Photo: winemaker Charlie Baessler
One of the rarest white grape varieties in British
Columbia is Chasselas, which happens to be the major white in Switzerland.
Quails’ Gate Estate Winery has an old planting by chance.
The nursery supplying vines when the vineyard was planted originally in the
1960s mixed up the order and sent Chasselas instead of a white hybrid. The
error was fortunate. Today, those grapes are blended with Pinot Gris and Pinot
Blanc to produce the winery’s most popular wine.
There was another small planting of Chasselas in a vineyard
. The owners planted Chasselas because they had lived in Switzerland
before coming to Canada
opened a winery called Echo Valley
but sold the property five or six years ago
and returned to Europe
. I have no info
rmation on what became of those vines.
St. Hubertus Estate Winery, whose owners are Swiss, has been a consistent exponent of Chasselas, as you might expect.
The fourth modest planting is in the Similkameen near
Cawston. This vineyard was the original location of Corcelettes Estate Winery,
which opened 2013. Urs and Barbara Baessler, who established the vineyard, are
also Swiss. The winery carries the name of their family farm in Switzerland.
Charlie Baessler, their winemaker son, blends Chasselas with
Pinot Gris and Gewürztraminer to produce an excellent wine called Trivium. In
2014, he also made a small batch of single variety Chasselas. It is an
excellent white but not enough was made for a general release. Friends and
family get to enjoy it.
The Baesslers came to Canada
in 1978 to
grow wheat, not to make wine. For many years, they ran a grain farm in Manitoba
as well as a buffalo farm in Wyoming
. When they had had enough of Prairie
winters, they moved to an organic garlic farm in the Similkameen Valley
In the meantime, Charlie was completing a
science degree at the University
graduating, he accepted a job in 2008 with Lawrence Herder, then the owner of
Herder Vineyards. The next year, he took a job in the vineyards and cellar at
Burrowing Owl Estate Winery where he developed his skills as a viticulturist
Once they recognized they had a winegrower
in the family, the Baesslers in 2010 planted one hectare (2.5 acres) of grapes
on their farm. These vines, along with fruit from purchased grapes, enabled
them to begin making wines in 2011. Syrah and Cabernet Sauvignon subsequently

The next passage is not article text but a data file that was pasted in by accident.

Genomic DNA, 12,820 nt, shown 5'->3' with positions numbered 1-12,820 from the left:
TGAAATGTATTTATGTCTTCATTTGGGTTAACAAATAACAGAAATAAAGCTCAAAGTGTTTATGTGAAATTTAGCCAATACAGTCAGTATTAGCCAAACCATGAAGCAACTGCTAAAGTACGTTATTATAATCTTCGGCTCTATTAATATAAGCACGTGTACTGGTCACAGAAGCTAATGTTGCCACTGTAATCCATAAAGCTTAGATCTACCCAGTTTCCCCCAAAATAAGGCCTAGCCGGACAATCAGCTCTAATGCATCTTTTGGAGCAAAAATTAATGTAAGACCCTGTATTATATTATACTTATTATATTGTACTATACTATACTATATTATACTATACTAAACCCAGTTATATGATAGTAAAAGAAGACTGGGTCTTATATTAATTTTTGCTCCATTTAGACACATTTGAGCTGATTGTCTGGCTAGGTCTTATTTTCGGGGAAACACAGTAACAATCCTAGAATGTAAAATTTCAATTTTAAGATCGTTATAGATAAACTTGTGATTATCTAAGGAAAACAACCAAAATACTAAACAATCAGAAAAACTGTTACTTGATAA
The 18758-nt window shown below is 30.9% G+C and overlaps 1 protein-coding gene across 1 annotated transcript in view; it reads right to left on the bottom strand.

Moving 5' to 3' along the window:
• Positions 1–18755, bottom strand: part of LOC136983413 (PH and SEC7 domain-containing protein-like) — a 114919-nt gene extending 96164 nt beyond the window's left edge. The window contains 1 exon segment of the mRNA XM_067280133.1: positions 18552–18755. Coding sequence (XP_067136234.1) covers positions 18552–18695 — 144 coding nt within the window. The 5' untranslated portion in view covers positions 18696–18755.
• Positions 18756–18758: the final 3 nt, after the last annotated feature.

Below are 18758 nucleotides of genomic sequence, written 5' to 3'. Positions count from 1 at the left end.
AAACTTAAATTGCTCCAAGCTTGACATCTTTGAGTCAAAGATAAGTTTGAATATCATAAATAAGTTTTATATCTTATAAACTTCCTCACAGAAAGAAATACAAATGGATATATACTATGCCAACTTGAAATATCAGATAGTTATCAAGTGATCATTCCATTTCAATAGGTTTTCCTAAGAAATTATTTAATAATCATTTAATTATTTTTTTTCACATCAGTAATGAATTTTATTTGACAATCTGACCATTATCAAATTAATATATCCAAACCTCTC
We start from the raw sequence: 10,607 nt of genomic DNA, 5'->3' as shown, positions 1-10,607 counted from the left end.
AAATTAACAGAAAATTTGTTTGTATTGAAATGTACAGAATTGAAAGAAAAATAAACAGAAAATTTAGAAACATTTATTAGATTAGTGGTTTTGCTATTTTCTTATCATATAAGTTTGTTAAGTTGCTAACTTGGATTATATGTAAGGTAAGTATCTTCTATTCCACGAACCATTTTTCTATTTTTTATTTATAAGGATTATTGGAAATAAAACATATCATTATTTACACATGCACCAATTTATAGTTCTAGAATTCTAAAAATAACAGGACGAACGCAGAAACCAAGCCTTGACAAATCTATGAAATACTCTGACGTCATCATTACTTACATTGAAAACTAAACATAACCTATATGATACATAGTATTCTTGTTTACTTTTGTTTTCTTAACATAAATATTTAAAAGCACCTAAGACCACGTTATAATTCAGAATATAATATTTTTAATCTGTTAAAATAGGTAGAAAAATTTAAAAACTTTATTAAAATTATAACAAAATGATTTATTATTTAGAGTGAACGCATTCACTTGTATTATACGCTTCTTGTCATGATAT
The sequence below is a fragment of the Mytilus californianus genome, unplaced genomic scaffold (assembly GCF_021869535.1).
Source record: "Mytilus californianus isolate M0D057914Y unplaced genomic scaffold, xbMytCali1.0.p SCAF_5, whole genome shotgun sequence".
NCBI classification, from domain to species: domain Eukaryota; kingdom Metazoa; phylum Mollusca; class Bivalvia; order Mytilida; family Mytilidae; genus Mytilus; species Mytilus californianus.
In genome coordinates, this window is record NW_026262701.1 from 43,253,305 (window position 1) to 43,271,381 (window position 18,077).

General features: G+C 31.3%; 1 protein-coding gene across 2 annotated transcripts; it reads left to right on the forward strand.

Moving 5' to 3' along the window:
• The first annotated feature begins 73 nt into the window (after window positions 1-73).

were planted at a nearby vineyard. The initial intent was to produce between
1,000 and 1,500 cases of wine.
That changed in
2015 when Corcelettes took over the larger Herder winery and moved the production
there. Herder had 2.6 planted hectares (6.5 acres) with another hectare to be
planted in 2016. The varieties grown here (Malbec, Petit Verdot, Syrah,
Cabernet Franc, Viognier, Chardonnay, Merlot and Pinot Noir)
significant expand Charlie’s repertoire and
the future production volume.
Charlie is even thinking of reviving Josephine, formerly the
flagship red at Herder.
“It’s still in the cards,” he said recently, responding to
questions I sent him. “I’m excited to have Petit Verdot and Malbec on the farm
now. Working towards the greatest Bordeaux
blend you have ever put in your glass is my goal. My strongest skill set is the
vineyard and the result of these efforts will determine what Sku's and blends
we focus on.”
Here are notes on the current releases.
($18 for 370 cases). This is a blend of 50% Chasselas and 25% each of
Gewürztraminer and Pinot Gris. The blend came about because the original
Corcelettes vineyard near Cawston grows those three varieties in those
proportions. I have no info
on whether the three are co-fermented. The blend is effective, beginning with
aromas of spice and herbs with a touch of citrus. On the palate, there are
flavours of green apple and white peach. The finish is crisp and refreshing.
Gewürztraminer 2014 ($18 for 221 cases). This wine is one of what the
winery calls its “Vineyard Accolade Edition,” meaning the grower gets credit on
the back label. These grapes are from the Second Chance Vineyard near Cawston.
The wine has superb varietal definition, with aromas and flavours of spice,
lychee and pineapples. The tropical fruit flavours are luscious on the palate,
leading to a long, dry finish. 90.
2014 ($24 for 150 cases). Made with Zweigelt grapes from the LadyHawke
Vineyard at Keremeos, this wine presents itself with a vibrant pink hue. It has
aromas of cherry and cranberry leading to flavours of cherry, strawberry and
gooseberry. The finish is crisp and dry. 90.
Corcelettes Syrah 2013
($27 for 220 cases). This is the first release of Syrah from the winery’s
Middle Bench Vineyard near Keremeos. The wine begins with aromas of black
pepper, black cherry and plum. The pepper carries through to the palate, giving
a lift to the earthy and meaty flavours. There is a lingering finish of peppery
black cherry. The tannins are long and ripe. 91.
2013 ($32 for 205 cases). This is the winery’s flagship red, a blend of 60%
Cabernet Sauvignon, 40% Syrah. The wine begins with aromas of herbs and black
cherry. There are generous red fruit flavours on the palate – black cherry,
plum – with notes of mocha, tobacco and, ever so slightly, bell pepper. The
texture is rich and ripe. 92.